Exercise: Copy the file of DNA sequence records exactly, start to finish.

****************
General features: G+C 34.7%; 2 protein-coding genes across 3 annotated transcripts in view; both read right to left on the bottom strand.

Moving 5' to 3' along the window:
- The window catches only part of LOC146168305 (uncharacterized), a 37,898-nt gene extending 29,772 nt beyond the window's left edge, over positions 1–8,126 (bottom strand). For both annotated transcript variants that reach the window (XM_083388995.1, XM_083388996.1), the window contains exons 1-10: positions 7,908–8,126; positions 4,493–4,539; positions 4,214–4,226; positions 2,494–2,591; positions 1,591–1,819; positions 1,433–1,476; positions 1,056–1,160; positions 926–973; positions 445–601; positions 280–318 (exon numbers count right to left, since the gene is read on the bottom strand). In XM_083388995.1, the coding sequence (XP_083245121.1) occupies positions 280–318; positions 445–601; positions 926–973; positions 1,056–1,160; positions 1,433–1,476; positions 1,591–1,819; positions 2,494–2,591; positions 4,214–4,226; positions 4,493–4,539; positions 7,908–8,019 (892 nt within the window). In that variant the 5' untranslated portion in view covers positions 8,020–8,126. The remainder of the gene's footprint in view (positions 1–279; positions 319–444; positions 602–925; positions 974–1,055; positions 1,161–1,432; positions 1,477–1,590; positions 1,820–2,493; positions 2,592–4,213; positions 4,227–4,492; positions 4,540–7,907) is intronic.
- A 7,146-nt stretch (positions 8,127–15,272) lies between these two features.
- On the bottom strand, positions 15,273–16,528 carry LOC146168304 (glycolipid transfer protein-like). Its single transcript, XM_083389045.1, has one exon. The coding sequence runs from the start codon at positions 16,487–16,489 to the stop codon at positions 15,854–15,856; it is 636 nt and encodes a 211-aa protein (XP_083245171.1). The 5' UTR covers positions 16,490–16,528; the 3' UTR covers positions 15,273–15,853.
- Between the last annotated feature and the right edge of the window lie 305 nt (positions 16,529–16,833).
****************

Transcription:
General features: G+C 34.7%; 2 protein-coding genes across 3 annotated transcripts in view; both read right to left on the bottom strand.

Moving 5' to 3' along the window:
- The window catches only part of LOC146168305 (uncharacterized), a 37,898-nt gene extending 29,772 nt beyond the window's left edge, over positions 1–8,126 (bottom strand). For both annotated transcript variants that reach the window (XM_083388995.1, XM_083388996.1), the window contains exons 1-10: positions 7,908–8,126; positions 4,493–4,539; positions 4,214–4,226; positions 2,494–2,591; positions 1,591–1,819; positions 1,433–1,476; positions 1,056–1,160; positions 926–973; positions 445–601; positions 280–318 (exon numbers count right to left, since the gene is read on the bottom strand). In XM_083388995.1, the coding sequence (XP_083245121.1) occupies positions 280–318; positions 445–601; positions 926–973; positions 1,056–1,160; positions 1,433–1,476; positions 1,591–1,819; positions 2,494–2,591; positions 4,214–4,226; positions 4,493–4,539; positions 7,908–8,019 (892 nt within the window). In that variant the 5' untranslated portion in view covers positions 8,020–8,126. The remainder of the gene's footprint in view (positions 1–279; positions 319–444; positions 602–925; positions 974–1,055; positions 1,161–1,432; positions 1,477–1,590; positions 1,820–2,493; positions 2,592–4,213; positions 4,227–4,492; positions 4,540–7,907) is intronic.
- A 7,146-nt stretch (positions 8,127–15,272) lies between these two features.
- On the bottom strand, positions 15,273–16,528 carry LOC146168304 (glycolipid transfer protein-like). Its single transcript, XM_083389045.1, has one exon. The coding sequence runs from the start codon at positions 16,487–16,489 to the stop codon at positions 15,854–15,856; it is 636 nt and encodes a 211-aa protein (XP_083245171.1). The 5' UTR covers positions 16,490–16,528; the 3' UTR covers positions 15,273–15,853.
- Between the last annotated feature and the right edge of the window lie 305 nt (positions 16,529–16,833).